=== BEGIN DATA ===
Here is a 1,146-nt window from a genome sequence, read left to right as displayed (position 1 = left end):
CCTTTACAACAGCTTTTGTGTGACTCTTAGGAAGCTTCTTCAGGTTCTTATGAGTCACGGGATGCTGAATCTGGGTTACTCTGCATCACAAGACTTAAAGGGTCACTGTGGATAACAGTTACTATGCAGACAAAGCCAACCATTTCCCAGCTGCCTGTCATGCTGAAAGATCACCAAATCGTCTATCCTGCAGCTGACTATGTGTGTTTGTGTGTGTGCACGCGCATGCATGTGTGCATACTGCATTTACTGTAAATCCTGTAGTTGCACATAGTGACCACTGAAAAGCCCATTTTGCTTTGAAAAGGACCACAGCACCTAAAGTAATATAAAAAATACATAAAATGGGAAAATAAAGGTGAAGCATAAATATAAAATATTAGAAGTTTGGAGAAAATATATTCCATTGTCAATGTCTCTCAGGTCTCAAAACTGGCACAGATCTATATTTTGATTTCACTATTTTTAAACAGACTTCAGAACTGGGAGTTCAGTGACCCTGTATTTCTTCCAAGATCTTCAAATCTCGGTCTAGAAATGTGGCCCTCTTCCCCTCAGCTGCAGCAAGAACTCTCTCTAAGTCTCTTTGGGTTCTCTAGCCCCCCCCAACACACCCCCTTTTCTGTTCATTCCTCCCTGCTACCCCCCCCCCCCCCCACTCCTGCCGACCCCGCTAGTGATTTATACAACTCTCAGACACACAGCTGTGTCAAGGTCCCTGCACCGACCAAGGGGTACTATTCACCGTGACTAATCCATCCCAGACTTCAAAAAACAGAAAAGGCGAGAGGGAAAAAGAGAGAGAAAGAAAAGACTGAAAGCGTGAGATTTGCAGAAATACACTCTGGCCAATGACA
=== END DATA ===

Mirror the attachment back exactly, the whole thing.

Here is a 1,146-nt window from a genome sequence, read left to right as displayed (position 1 = left end):
CCTTTACAACAGCTTTTGTGTGACTCTTAGGAAGCTTCTTCAGGTTCTTATGAGTCACGGGATGCTGAATCTGGGTTACTCTGCATCACAAGACTTAAAGGGTCACTGTGGATAACAGTTACTATGCAGACAAAGCCAACCATTTCCCAGCTGCCTGTCATGCTGAAAGATCACCAAATCGTCTATCCTGCAGCTGACTATGTGTGTTTGTGTGTGTGCACGCGCATGCATGTGTGCATACTGCATTTACTGTAAATCCTGTAGTTGCACATAGTGACCACTGAAAAGCCCATTTTGCTTTGAAAAGGACCACAGCACCTAAAGTAATATAAAAAATACATAAAATGGGAAAATAAAGGTGAAGCATAAATATAAAATATTAGAAGTTTGGAGAAAATATATTCCATTGTCAATGTCTCTCAGGTCTCAAAACTGGCACAGATCTATATTTTGATTTCACTATTTTTAAACAGACTTCAGAACTGGGAGTTCAGTGACCCTGTATTTCTTCCAAGATCTTCAAATCTCGGTCTAGAAATGTGGCCCTCTTCCCCTCAGCTGCAGCAAGAACTCTCTCTAAGTCTCTTTGGGTTCTCTAGCCCCCCCCAACACACCCCCTTTTCTGTTCATTCCTCCCTGCTACCCCCCCCCCCCCCCACTCCTGCCGACCCCGCTAGTGATTTATACAACTCTCAGACACACAGCTGTGTCAAGGTCCCTGCACCGACCAAGGGGTACTATTCACCGTGACTAATCCATCCCAGACTTCAAAAAACAGAAAAGGCGAGAGGGAAAAAGAGAGAGAAAGAAAAGACTGAAAGCGTGAGATTTGCAGAAATACACTCTGGCCAATGACA